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IRELAND: Irish Human Rights and Equality Commission

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General Contact Information

Full name in English:

Irish Human Rights and Equality Commission

Full name in the national language(s):

Coimisiún na hÉireann um Chearta an Duine agus Comhionannas

Postal address:
16 – 22 Green Street Dublin 7 D07 CR20

General email address:

+ 353 (0) 1 8589601

Telephone number:

+ 353 (0) 1 8589601



Languages in which your institution can be contacted:

English, Gaeilge

Person of contact for media enquiries:

Brian Dawson

Name of the Head of the equality body:

To be appointed

Engagement with Equinet

Contact Person


Ruth Gallagher


Main Informations


The Irish Human Rights and Equality Commission is Ireland’s national human rights and equality institution.
We are an independent public body that accounts to the Oireachtas, with a mandate established under the Irish Human Rights and Equality Commission Act 2014 (IHREC Act 2014). The IHREC Act includes and further enhances the functions of the former Irish Human Rights Commission and the former Equality Authority.
Our purpose is to protect and promote human rights and equality in Ireland and build a culture of respect for human rights, equality and intercultural understanding across Irish society.

Brief history

The Irish Human Rights and Equality Commission was established on 1 November 2014, under the Irish Human Rights and Equality Commission Act 2014. In undertaking its mandate the Commission is obliged by section 10(3) of the Act to exercise its functions with a view to encouraging and supporting the development of a society in which:

- There is respect for, and protection of, each person’s human rights
- There is respect for the dignity and worth of each person
- A person’s ability to achieve his or her potential is not limited by prejudice, discrimination, neglect or prohibited conduct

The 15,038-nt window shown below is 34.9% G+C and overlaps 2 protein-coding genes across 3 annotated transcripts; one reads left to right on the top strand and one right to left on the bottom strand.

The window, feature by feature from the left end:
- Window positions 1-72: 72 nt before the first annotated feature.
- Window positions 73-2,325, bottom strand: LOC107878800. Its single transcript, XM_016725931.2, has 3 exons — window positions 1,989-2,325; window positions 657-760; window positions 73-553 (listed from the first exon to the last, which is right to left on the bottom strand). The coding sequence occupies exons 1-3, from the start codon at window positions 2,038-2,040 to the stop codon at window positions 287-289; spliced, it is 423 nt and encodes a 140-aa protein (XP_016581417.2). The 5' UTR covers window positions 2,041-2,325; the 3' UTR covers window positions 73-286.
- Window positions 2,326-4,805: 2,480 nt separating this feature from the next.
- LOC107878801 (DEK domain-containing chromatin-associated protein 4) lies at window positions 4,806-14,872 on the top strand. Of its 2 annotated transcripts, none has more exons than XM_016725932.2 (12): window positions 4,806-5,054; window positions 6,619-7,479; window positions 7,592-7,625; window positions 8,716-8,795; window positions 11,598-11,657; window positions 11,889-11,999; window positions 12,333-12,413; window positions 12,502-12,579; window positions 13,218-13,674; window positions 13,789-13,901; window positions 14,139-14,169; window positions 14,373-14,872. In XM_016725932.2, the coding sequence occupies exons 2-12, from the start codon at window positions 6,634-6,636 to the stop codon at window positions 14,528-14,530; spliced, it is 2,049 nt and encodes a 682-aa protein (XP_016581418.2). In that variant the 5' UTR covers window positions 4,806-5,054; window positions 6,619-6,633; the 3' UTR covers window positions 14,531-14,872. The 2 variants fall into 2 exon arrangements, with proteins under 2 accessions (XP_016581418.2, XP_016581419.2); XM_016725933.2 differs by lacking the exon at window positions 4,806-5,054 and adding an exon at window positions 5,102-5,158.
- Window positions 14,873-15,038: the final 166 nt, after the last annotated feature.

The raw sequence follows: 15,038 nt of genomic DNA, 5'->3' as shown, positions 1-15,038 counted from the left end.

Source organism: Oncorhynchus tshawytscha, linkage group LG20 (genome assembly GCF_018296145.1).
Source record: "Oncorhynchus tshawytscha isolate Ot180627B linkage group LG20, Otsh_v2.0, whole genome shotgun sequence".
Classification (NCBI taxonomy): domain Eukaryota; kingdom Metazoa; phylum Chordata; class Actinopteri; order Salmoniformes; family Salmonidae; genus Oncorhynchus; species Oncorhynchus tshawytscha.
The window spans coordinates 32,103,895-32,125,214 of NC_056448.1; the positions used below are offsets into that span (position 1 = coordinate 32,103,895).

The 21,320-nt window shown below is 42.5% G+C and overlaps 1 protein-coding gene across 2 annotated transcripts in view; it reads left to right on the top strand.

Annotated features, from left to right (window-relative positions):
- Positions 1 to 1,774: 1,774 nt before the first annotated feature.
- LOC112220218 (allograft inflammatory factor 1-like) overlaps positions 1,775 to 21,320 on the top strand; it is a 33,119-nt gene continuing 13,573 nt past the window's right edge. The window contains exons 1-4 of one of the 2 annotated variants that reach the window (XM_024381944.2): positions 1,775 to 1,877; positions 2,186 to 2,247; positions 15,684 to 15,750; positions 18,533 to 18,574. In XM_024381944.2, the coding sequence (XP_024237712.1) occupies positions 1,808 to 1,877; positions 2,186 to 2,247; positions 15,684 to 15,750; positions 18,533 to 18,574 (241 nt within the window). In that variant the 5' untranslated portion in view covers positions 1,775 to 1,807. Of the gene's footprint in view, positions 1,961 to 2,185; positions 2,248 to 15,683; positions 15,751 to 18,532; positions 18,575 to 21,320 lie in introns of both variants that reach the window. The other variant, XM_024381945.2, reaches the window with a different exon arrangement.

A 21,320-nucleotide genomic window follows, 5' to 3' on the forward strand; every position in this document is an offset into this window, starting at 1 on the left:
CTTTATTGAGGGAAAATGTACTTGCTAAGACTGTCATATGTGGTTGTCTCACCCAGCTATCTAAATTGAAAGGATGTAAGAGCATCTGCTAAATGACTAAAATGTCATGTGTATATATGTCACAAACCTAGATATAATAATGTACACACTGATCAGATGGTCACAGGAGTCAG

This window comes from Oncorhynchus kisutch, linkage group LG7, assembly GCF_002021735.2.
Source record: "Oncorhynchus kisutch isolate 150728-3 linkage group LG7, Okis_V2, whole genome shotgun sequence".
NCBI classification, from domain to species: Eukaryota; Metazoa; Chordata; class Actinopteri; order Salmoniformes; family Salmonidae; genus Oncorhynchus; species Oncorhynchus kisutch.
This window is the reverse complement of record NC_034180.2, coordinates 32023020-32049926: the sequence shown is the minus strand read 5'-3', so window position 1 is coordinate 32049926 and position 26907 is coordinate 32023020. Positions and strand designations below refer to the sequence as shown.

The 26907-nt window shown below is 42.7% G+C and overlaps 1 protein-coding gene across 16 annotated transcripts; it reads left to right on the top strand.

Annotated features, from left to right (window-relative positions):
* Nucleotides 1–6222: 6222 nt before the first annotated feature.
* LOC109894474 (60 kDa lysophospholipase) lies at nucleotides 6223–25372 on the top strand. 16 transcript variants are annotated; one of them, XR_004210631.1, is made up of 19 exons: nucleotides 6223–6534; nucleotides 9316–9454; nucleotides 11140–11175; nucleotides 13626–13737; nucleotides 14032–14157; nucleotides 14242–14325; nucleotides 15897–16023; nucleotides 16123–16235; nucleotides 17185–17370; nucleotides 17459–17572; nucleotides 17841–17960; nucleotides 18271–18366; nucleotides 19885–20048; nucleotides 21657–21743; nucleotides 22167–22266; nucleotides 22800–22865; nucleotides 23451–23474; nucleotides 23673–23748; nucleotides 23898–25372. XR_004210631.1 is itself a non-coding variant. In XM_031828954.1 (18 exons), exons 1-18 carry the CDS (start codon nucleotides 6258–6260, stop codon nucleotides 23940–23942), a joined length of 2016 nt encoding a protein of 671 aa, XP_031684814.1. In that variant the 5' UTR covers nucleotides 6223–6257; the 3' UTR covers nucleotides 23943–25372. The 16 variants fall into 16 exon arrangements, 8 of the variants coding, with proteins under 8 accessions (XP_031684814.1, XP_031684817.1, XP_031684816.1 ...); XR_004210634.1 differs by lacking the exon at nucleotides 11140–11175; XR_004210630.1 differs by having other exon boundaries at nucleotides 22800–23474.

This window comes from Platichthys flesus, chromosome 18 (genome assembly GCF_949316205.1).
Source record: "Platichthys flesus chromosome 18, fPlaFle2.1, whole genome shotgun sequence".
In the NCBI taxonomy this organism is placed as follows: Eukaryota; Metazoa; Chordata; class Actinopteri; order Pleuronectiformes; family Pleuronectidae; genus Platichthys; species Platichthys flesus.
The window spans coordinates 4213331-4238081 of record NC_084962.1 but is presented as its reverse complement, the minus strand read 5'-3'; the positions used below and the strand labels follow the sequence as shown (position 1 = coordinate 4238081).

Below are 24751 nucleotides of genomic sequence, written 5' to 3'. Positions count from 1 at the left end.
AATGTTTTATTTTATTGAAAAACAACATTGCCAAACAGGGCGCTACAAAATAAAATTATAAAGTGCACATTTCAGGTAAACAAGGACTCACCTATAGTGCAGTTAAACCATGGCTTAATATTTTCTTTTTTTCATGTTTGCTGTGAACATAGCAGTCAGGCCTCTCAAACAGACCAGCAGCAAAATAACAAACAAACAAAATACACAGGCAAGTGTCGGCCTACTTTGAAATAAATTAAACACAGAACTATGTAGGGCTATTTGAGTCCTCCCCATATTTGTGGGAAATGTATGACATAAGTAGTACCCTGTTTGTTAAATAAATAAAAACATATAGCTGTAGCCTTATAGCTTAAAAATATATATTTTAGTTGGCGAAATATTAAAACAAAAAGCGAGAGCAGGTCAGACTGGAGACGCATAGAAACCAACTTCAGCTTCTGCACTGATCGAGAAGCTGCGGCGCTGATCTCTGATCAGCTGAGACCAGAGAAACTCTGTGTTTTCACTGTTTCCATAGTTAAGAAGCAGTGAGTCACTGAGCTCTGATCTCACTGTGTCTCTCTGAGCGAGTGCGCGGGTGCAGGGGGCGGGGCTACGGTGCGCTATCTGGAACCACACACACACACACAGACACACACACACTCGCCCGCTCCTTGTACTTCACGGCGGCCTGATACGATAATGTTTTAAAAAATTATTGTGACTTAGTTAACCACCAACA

- Each person has a fair and equal opportunity to participate in the economic, political, social or cultural life of the State
- There is mutual respect between persons, including classes of persons, based on a shared understanding of the value of diversity within society and on a shared respect for equality and human rights

Mandate type
  • Predominantly promotion-type and legal support body
Litigation powers
  • Formally deciding on complaints (e.g. decision or recommendation addressed to the parties) Not legally binding
Other statistics
Number of inquiries handled per year (all contact even if not resulting in a formal complaint)49053585359429502994987no datano datano data
Number of cases handled per year (case files opened and processed according to your procedures)33228919616412553no datano datano data
Number of media appearances per year (major newspapers/magazines/websites/blogs, TV + radio channels) - does not include social mediano datano datano datano datano datano datano datano datano data
  • Single headed equality body (led by director or ombudsman/commissioner)
Number of staff dealing with equality issues
464735323436no datano datano data
Grounds and fields of discrimination covered by the equality body
GroundsFieldsEmploymentEducationHousingSocial Protection & HealthcareGoods & ServicesOther
Gender IdentityyesyesyesyesyesHealthcare
Race and Ethnic OriginyesyesyesyesyesHealthcare
Sexual OrientationyesyesyesyesyesHealthcare
Religion & Beliefyesyesyesyesyes
Operating budget in euros
no datano datano datano datano datano datano datano datano data

Related News

Equinet Chair Evelyn Collins and Executive Director Anne Gaspard met with the Irish Human Rights and Equality Chief Commissioner Emily Logan and her team while in Dublin on 17 October last.


UN CEDAW Committee ‘Concluding Observations’ reflect crucial gaps in Ireland’s compliance with international obligations highlighted to the UN by the Irish Human Rights and Equality Commission.


The Irish Human Rights and Equality Commission (“the Commission”) has launched its Annual Report to the Houses of the Oireachtas (Parliament of Ireland). The report of the Commission’s work as the independent national human rights and equality body, directly accountable to the Oireachtas, outlines the Commission’s increased activity on its statutory functions.